The Four Tops

  • R&B/Soul vocal quartet from Detroit Michigan formed in 1953. The original members of the group were Levi Stubbs, Duke Fakir, Obie Benson and Lawrence Payton. Fakir is the lone surviving member, still performing with Ronnie McNeir, Alexander Morris and Lawrence Payton Jr. (son of original member Lawrence Payton).
  • Stubbs and Fakir were high school students at Detroit’s Pershing High, while Benson and Payton were classmates at Northern High. They met at a birthday party, and they were encouraged to sing together. They felt an immediate chemistry, and they continued to rehearse together, calling themselves the Four Aims. Payton’s cousin had connections in the music industry, and in 1956 they were signed to a recording contract. They changed the name of the group to the Four Tops, to avoid confusion with the vocal quartet The Ames Brothers.
  • From 1956 to 1962, they released four singles, but they were unable to make a hit record. In 1963, Barry Gordy convinced them to join Motown Records. During their early years there, they recorded jazz standards for an album that was scrapped, and they sang backup for other Motown artists. In 1964, Motown decided to return them to R&B, and they were given a song that they took to #11 on the Hot 100 chart – Baby I Need Your Loving. The success of the single led to their debut studio album, the self-titled Four Tops. The album topped the R&B albums chart, and two more singles charted – Without the One You Love (Life’s Not Worth While) and Ask the Lonely. 
  • The group released 13 more albums with Motown between 1965 and 1972, including three that were collaborative albums with The Supremes. Twenty-five singles from these albums charted on the Hot 100, including #1 singles I Can’t Help Myself (Sugar Pie Honey Bunch) and Reach Out I’ll Be There. Both of these songs were inducted into the Grammy Hall of Fame. Other major hits were It’s the Same Old Song (#5 on the Hot 100, #2 on the R&B chart), Standing in the Shadows of Love (#6 and #2 respectively) and Bernadette (#4 and #3).
  • In 1972, they left Motown Records when the label moved from Detroit to Los Angeles. They signed with another label, and they released nine albums from 1972 to 1982. While not as popular as their earlier work, they managed top ten hits with Keeper of the Castle and Ain’t No Woman (Like the One I Got). Seven other singles reached the top ten of the R&B chart, including When She Was My Girl, which topped the R&B chart in 1982.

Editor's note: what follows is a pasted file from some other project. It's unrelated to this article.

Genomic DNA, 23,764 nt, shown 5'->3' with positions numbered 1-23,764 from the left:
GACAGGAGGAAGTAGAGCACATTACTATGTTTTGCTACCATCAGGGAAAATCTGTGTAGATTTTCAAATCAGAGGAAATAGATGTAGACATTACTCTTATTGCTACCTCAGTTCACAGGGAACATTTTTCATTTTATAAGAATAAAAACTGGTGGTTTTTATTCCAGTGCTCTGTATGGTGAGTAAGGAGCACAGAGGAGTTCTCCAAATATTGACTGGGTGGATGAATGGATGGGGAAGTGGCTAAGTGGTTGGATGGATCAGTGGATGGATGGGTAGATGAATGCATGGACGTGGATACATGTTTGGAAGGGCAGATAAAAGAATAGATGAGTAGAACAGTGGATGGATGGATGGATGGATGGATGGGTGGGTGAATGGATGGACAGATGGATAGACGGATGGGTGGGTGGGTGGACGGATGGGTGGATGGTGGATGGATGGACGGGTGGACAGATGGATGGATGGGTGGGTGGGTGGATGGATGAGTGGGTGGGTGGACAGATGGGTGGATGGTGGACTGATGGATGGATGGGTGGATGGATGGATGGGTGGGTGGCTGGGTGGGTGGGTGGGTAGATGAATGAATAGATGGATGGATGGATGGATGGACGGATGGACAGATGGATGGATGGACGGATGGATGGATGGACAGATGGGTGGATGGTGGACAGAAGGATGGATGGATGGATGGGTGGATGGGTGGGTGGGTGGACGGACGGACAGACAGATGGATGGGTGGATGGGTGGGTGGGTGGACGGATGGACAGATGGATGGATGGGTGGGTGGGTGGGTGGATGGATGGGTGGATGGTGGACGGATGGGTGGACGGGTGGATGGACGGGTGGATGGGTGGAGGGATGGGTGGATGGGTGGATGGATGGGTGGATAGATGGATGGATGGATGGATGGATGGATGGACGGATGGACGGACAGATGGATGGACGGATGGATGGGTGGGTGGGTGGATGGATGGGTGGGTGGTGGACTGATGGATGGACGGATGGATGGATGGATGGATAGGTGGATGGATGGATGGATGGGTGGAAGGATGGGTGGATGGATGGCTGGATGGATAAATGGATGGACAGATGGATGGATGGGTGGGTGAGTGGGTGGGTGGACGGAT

• In 1983, they rejoined Motown and released three albums between 1983 and 1986, and a studio album with another label in 1988. Their final studio album was a Christmas album with Motown in 1995. They continued to perform in concert, with plenty of past hits to make their concerts popular. They often toured with other 60s musical acts, and for many years, they have toured with the Temptations.
  • The original lineup performed together for 44 years, until the death of Lawrence Payton of liver cancer in 1997. Stubbs left the group in the early 00s after a stroke, and he briefly performed in a wheelchair with the group at their 50th anniversary concert in 2004. He died in 2008. Benson performed until 2005, when he died of lung cancer. Fakir still performs today, in his mid-80s.
  • On Rolling Stones’ list of the 500 Greatest Songs of All Time, the Four Tops had four songs make the list – Baby I Need Your Loving, I Can’t Help Myself, Reach Out I’ll Be There and Standing in the Shadows of Love. 
  • While only receiving one Grammy nomination for their work, the group received a Grammy Lifetime Achievement Award in 2009. They were inducted into the Rock & Roll Hall of Fame in 1990. Rolling Stone ranked them at #79 in the Greatest Artists of All Time list in 2010. During the days when R&B music was defined by Motown, the Four Tops was the premier group for the label, along with the Temptations, the Miracles and the Supremes. It’s hard to pick a favorite, but I’ll go with Ain’t No Woman (Like the One I Got) and Reach Out (I’ll Be There). Here’s the Four Tops performing the latter in 1966 on The Ed Sullivan Show.

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